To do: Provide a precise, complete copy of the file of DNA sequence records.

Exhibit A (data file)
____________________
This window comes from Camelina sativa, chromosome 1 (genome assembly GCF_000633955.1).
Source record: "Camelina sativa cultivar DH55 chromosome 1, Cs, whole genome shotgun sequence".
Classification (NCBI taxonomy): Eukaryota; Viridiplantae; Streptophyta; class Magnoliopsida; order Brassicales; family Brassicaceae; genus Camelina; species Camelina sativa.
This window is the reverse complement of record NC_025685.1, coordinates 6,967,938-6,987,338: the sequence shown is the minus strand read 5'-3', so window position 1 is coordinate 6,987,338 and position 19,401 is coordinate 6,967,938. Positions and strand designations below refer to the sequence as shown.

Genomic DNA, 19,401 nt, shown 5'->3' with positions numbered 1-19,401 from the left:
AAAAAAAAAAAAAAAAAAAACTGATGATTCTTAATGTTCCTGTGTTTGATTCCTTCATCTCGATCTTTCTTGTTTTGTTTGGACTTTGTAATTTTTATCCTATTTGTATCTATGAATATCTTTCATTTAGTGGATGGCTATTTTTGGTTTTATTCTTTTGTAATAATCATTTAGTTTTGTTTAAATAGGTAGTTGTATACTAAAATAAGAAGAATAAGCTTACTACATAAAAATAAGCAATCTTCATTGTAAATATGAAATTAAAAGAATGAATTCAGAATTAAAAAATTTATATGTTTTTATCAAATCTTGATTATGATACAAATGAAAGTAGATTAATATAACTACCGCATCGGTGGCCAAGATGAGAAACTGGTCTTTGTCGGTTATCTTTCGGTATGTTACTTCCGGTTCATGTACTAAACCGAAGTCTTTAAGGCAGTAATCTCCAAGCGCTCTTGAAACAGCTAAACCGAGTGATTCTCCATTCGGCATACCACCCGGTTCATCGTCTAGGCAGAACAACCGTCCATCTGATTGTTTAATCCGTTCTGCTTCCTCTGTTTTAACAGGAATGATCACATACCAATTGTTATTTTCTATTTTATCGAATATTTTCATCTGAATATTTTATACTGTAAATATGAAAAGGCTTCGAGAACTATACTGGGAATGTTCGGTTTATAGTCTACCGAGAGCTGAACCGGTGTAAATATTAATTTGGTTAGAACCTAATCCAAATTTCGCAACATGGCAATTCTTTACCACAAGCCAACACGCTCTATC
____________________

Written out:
This window comes from Camelina sativa, chromosome 1 (genome assembly GCF_000633955.1).
Source record: "Camelina sativa cultivar DH55 chromosome 1, Cs, whole genome shotgun sequence".
Classification (NCBI taxonomy): Eukaryota; Viridiplantae; Streptophyta; class Magnoliopsida; order Brassicales; family Brassicaceae; genus Camelina; species Camelina sativa.
This window is the reverse complement of record NC_025685.1, coordinates 6,967,938-6,987,338: the sequence shown is the minus strand read 5'-3', so window position 1 is coordinate 6,987,338 and position 19,401 is coordinate 6,967,938. Positions and strand designations below refer to the sequence as shown.

Genomic DNA, 19,401 nt, shown 5'->3' with positions numbered 1-19,401 from the left:
AAAAAAAAAAAAAAAAAAAACTGATGATTCTTAATGTTCCTGTGTTTGATTCCTTCATCTCGATCTTTCTTGTTTTGTTTGGACTTTGTAATTTTTATCCTATTTGTATCTATGAATATCTTTCATTTAGTGGATGGCTATTTTTGGTTTTATTCTTTTGTAATAATCATTTAGTTTTGTTTAAATAGGTAGTTGTATACTAAAATAAGAAGAATAAGCTTACTACATAAAAATAAGCAATCTTCATTGTAAATATGAAATTAAAAGAATGAATTCAGAATTAAAAAATTTATATGTTTTTATCAAATCTTGATTATGATACAAATGAAAGTAGATTAATATAACTACCGCATCGGTGGCCAAGATGAGAAACTGGTCTTTGTCGGTTATCTTTCGGTATGTTACTTCCGGTTCATGTACTAAACCGAAGTCTTTAAGGCAGTAATCTCCAAGCGCTCTTGAAACAGCTAAACCGAGTGATTCTCCATTCGGCATACCACCCGGTTCATCGTCTAGGCAGAACAACCGTCCATCTGATTGTTTAATCCGTTCTGCTTCCTCTGTTTTAACAGGAATGATCACATACCAATTGTTATTTTCTATTTTATCGAATATTTTCATCTGAATATTTTATACTGTAAATATGAAAAGGCTTCGAGAACTATACTGGGAATGTTCGGTTTATAGTCTACCGAGAGCTGAACCGGTGTAAATATTAATTTGGTTAGAACCTAATCCAAATTTCGCAACATGGCAATTCTTTACCACAAGCCAACACGCTCTATC